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Chinese name
Traditional Chinese 天地會
Simplified Chinese 天地会
Literal meaningHeaven and Earth Society
Vietnamese name
Vietnamese Thiên Địa Hội
Traditional Chinese 洪門
Simplified Chinese 洪门
Literal meaningHong Gate, Vast Gate, Floodgate
Traditional Chinese 三合會
Simplified Chinese 三合会
Literal meaningThree Harmonies Society
Hongmen seal, 19th century Amoy Sha Men Hong Men Yao Pai .JPG
Hongmen seal, 19th century Amoy
Hongmen seal, 19th century Guangdong San He Hui Yao Pai .JPG
Hongmen seal, 19th century Guangdong

The Tiandihui, the Heaven and Earth Society, also called Hongmen (the Vast Family), is a Chinese fraternal organization and historically, a secretive folk religious sect in the vein of the Ming loyalist White Lotus Sect, the Tiandihui's ancestral organization. [2] As the Tiandihui spread through different counties and provinces, it branched off into many groups and became known by many names, including the Sanhehui. The Hongmen grouping is today more or less synonymous with the whole Tiandihui concept, although the title "Hongmen" is also claimed by some criminal groups. Its current iteration is purely secular.


Under British rule in Hong Kong, all Chinese secret societies were collectively seen as criminal threats and were bundled together and defined as "Triads", although the Hongmen might be said to have differed in its nature from others. The name of the "Three Harmonies Society" (the "Sanhehui" grouping of the Tiandihui) is in fact the source of the term "Triad" that has become synonymous with Chinese organized crime. Because of that heritage, the Tiandihui (more commonly known there as "Triads') is both controversial and prohibited in Hong Kong.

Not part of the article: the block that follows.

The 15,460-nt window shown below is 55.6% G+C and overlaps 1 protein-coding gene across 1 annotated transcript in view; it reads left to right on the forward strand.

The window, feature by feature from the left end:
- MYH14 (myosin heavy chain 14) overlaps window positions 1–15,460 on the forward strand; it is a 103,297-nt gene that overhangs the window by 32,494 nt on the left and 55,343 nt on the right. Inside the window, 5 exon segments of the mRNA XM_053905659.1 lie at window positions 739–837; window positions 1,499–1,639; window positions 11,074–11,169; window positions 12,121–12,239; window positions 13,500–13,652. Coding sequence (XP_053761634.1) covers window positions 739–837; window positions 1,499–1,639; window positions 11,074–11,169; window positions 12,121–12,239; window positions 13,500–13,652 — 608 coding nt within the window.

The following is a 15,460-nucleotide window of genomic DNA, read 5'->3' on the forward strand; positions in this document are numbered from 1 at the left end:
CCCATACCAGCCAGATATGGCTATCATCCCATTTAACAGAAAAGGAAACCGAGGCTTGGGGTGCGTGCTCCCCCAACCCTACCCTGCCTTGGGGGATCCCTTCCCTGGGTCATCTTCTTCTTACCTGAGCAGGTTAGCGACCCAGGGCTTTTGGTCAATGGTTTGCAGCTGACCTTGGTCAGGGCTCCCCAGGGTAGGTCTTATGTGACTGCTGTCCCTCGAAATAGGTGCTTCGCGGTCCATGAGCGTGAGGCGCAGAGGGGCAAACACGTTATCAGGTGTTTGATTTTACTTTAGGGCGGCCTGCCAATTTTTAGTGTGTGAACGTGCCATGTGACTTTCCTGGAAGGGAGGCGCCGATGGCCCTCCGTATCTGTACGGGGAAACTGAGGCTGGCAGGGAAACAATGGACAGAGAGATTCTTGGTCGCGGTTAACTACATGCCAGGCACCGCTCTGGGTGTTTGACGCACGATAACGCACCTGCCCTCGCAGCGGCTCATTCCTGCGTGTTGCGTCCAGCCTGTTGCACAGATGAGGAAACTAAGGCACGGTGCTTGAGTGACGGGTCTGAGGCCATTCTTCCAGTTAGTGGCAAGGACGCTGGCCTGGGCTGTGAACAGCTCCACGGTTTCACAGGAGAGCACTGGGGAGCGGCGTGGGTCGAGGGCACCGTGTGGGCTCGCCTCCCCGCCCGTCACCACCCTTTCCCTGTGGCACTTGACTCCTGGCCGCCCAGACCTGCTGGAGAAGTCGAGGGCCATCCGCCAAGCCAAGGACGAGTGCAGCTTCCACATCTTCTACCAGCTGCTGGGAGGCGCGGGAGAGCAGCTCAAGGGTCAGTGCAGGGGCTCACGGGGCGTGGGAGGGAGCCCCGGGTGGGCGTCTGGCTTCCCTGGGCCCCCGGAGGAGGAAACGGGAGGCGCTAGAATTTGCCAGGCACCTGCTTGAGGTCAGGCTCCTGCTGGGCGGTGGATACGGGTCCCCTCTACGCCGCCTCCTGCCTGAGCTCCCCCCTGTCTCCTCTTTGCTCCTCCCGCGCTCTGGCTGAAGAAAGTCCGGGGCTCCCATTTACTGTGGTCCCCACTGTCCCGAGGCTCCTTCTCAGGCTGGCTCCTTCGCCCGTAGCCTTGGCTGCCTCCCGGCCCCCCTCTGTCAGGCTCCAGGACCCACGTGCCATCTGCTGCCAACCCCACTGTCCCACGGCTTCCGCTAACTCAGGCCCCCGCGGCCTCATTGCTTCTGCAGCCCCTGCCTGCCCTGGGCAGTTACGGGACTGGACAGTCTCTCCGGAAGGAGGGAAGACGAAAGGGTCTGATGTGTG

Republican-era scholars generally thought that the Tiandihui was founded by Ming loyalists in the early Qing dynasty to resist the Manchu invasion of China. In 1964, scholar Cai Shaoqing published the article On the Origins of the Tiandihui (關於天地會的起源問題) based on his research of Qing archives (now known as the First Historical Archives) in Beijing. He concluded that the Tiandihui was founded in 1761 and its roots lay in mutual aid rather than national politics. His interpretation was further developed by his student Qin Baoqi and confirmed by independent research by the Taiwanese scholar Zhuang Jifa. [3] [4]

The founders of the Tiandihui—Ti Xi, Li Amin, Zhu Dingyuan, and Tao Yuan—were all from Zhangpu, Zhangzhou, Fujian, on the border with Guangdong. They left Zhangpu for Sichuan, where they joined a local cult and left disenchanted. Of the four, Ti Xi soon left for Guangdong, where he organized a group of followers in Huizhou. In 1761, he returned to Fujian and organized his followers from both provinces to form the Tiandihui.

A century earlier, the Qing dynasty made membership in such societies illegal, driving them into the arms of the anti-Qing resistance, for whom they now served as an organizational model. The 18th century saw a proliferation of such societies, some of which were devoted to overthrowing the Qing, such as the Tiandihui, which had established itself in the Zhangpu and Pinghe counties of Zhangzhou in 1766. By 1767, Lu Mao had organized within the Tiandihui a campaign of robberies to fund their revolutionary activities.